As many as 100,000 Russians have marched against President Vladimir Putin's return to the Kremlin for a third term, city police said.
The Moscow police department said on Tuesday that up to 18,000 people had set off on a demonstrations that was due to conclude with a mass rally against Putin's rule. Organisers put the figure at about 100,000, as protests swelled well beyond the limit of 50,000 people.
The protests come one day after Russian police raided the homes of prominent critics of Putin, who was elected to another six-year term of office in March, having served as prime minister since his first two terms of office ended in 2008.
Monday's early morning raids, carried out by police armed with assault rifles, appeared to signal a shift in tone in dealing with protests as Putin starts his new six-year term.
The speakers on stage urged the crowd "to carry on another summer of protests. In Occupy-style actions", as Putin has already started his third term as president of Russia.
One demonstrator said that the post-election mood is different.
"Before when we were going to the rallies, we were worried because of the illegitimate elections and we requested a new vote. Now we realise this illegitimate authority is making decisions which break all the rules."
Though the president today came out in a "conciliatory tone", saying the demonstrations were signs of a healthy democracy, and that he wanted to engage in dialgoue with the nation's many political groups, our correspondent said for the masses gathered in the capital today, Putin's actions belie his words.
On Friday the president signed a law that increased fines for violations of public order at street demonstrations, ignoring warnings from his human rights council that it was unconstitutional. Opponents said the law was an attempt to silence dissent.
The new law increases fines for protests to as much as 300,000 roubles ($9,200) for participants and one million roubles ($30,600) for organisers - almost equivalent to Russia's average annual salary.
One man said "The laws that are being adopted now are being made by people who don't love our country, our children, or themselves. And the point of what is going on here is to stop these people."
Officers beat down the doors of Alexei Navalny, the increasingly popular anti-corruption blogger, as well as Ksenya Sobchak, a media celebrity and more recent Putin critic.
Others on list
Others on the list included Sergei Udaltsov, an outspoken leftist who stages periodic hunger strikes to protest his repeated arrests, and the more moderate democracy campaigner Ilya Yashin.
Boris Nemtsov, a former deputy prime minister, was also targeted, activists said.
Commenting on the raids, Alexander Nekrassov, a former Kremlin adviser, said he found the whole situation "bizarre".
"All these people whose houses have been searched have been given such publicity on the eve of another important march," he said.
"So I would say that the security forces, the police, are doing a disfavour to Putin - and Russia generally."
Nekrassov said he did not believe that Putin himself had ordered the raids, but that someone had given the president "the wrong advice".
The protest leaders' representatives said the raids were unexpected and similar to those conducted in far more serious cases involving grave crimes.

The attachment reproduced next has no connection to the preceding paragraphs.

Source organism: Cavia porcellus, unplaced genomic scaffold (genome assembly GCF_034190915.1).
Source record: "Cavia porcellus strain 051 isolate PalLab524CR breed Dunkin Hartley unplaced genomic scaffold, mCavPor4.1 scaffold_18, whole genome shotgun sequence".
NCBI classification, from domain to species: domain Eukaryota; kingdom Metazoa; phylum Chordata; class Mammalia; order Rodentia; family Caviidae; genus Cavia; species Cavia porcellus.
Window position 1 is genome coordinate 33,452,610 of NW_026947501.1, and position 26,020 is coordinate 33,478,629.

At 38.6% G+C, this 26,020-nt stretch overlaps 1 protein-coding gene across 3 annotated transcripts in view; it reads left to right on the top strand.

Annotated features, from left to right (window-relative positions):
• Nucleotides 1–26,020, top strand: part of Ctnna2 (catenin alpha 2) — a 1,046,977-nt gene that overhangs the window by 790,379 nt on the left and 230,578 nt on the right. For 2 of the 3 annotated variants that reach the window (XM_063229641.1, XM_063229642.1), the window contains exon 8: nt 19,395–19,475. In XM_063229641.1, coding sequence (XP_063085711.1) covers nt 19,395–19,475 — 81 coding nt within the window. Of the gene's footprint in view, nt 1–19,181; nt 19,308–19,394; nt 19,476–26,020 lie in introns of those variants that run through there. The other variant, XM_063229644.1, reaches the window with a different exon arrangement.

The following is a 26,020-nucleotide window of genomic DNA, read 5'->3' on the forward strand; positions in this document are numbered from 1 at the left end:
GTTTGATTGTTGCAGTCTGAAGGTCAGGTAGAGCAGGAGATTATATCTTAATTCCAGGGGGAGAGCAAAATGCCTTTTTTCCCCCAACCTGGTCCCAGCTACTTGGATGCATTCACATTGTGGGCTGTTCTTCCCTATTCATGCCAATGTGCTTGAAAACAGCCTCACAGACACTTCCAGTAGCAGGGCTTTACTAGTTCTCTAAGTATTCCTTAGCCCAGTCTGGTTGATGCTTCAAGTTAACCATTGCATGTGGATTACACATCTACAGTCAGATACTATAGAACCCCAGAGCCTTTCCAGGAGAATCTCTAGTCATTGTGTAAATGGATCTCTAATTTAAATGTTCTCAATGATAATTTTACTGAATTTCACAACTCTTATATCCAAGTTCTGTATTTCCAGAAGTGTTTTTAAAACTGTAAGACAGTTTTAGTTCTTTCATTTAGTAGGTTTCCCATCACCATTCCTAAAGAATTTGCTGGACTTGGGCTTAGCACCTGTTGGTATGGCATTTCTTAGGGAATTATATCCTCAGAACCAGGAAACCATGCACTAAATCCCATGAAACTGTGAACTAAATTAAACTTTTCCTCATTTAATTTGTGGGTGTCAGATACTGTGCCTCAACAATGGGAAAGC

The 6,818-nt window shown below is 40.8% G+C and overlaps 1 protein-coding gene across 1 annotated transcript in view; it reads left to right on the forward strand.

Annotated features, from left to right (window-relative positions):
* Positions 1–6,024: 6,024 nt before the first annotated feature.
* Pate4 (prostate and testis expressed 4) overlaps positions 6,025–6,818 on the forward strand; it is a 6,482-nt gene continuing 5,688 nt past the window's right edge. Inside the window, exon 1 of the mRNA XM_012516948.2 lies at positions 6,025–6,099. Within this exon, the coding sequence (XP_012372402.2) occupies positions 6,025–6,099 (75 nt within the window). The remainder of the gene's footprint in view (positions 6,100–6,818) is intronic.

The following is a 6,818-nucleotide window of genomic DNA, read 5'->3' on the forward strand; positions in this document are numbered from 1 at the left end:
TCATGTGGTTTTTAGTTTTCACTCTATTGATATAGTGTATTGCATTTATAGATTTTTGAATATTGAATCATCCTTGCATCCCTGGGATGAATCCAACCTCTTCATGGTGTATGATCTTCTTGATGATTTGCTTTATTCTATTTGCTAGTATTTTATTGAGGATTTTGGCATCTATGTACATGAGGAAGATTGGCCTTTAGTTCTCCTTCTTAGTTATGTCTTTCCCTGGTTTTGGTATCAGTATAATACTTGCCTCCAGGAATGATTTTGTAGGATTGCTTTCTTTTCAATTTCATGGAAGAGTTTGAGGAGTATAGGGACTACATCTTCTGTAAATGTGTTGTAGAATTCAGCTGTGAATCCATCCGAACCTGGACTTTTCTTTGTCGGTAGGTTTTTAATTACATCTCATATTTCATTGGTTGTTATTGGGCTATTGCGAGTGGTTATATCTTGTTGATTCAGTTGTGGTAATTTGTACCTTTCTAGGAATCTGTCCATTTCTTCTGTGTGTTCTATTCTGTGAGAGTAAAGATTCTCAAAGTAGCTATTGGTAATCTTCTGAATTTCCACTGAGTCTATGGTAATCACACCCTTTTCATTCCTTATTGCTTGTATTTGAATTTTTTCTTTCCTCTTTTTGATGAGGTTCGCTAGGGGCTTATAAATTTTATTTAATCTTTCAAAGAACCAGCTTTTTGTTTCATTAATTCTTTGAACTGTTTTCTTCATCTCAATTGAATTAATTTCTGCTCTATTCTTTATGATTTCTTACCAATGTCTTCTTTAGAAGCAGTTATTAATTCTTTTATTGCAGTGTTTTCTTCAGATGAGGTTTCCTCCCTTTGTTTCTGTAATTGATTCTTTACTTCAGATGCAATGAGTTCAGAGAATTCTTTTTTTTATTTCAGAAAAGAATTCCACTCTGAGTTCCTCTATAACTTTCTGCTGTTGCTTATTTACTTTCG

Navalny's attorney, Olga Mikhailova, told Moscow Echo radio that "around 15 policemen burst" into his Moscow apartment on Monday morning and presented him with a search warrant.
"Initially, they tried to break down the door," she said.
Russia's powerful Investigative Committee said 10 raids were being conducted as part of a probe over a May 6 demonstration, on the eve of Putin's inauguration, "that ended in mass disturbances".
"There's a search going on at my home," Navalny wrote on Twitter.
"They practically cut out the door," wrote Navalny, who later tweeted that police had confiscated the electronics in his home "including discs with the children's photos".
Other members of the opposition said the raids were a sign that Putin had given up on democracy.
"Putin has stopped even imitating democracy," Sergei Mitrokhin, a liberal opposition leader, said on Ekho Moskvy.
Dozens expressed anger over the move on the internet, which the opposition has used to organise the mass protests that have threatened Putin's authority, bypassing a compliant television media that is under tight state control.
"Vova is crazy," one Twitter user wrote, referring to Putin by using the common nickname for Vladimir, and others exchanged messages under the tag that translates as ' hello1937' - a reference to the deadliest year of Soviet dictator Josef Stalin's repression.
City authorities have authorised up to 50,000 people to take part in a demonstration and subsequent rally on Tuesday at the site of a December protest against that month's fraud-tainted parliamentary polls.
"They are trying to disrupt the 'March of Millions' and make sure fewer people come," human rights campaign Lev Ponomaryov told Interfax.
Putin won a six-year presidential term in March despite a wave of protests which drew tens of thousands of people to the streets, particularly middle-class city dwellers.
Opposition activists vowed to press ahead with plans for the protest. "These madly repressive measures are meant to frighten people," activist Sergei Davidis said on Ekho Moskvy, adding that the protest would go ahead as planned.
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|F. William Engdahl|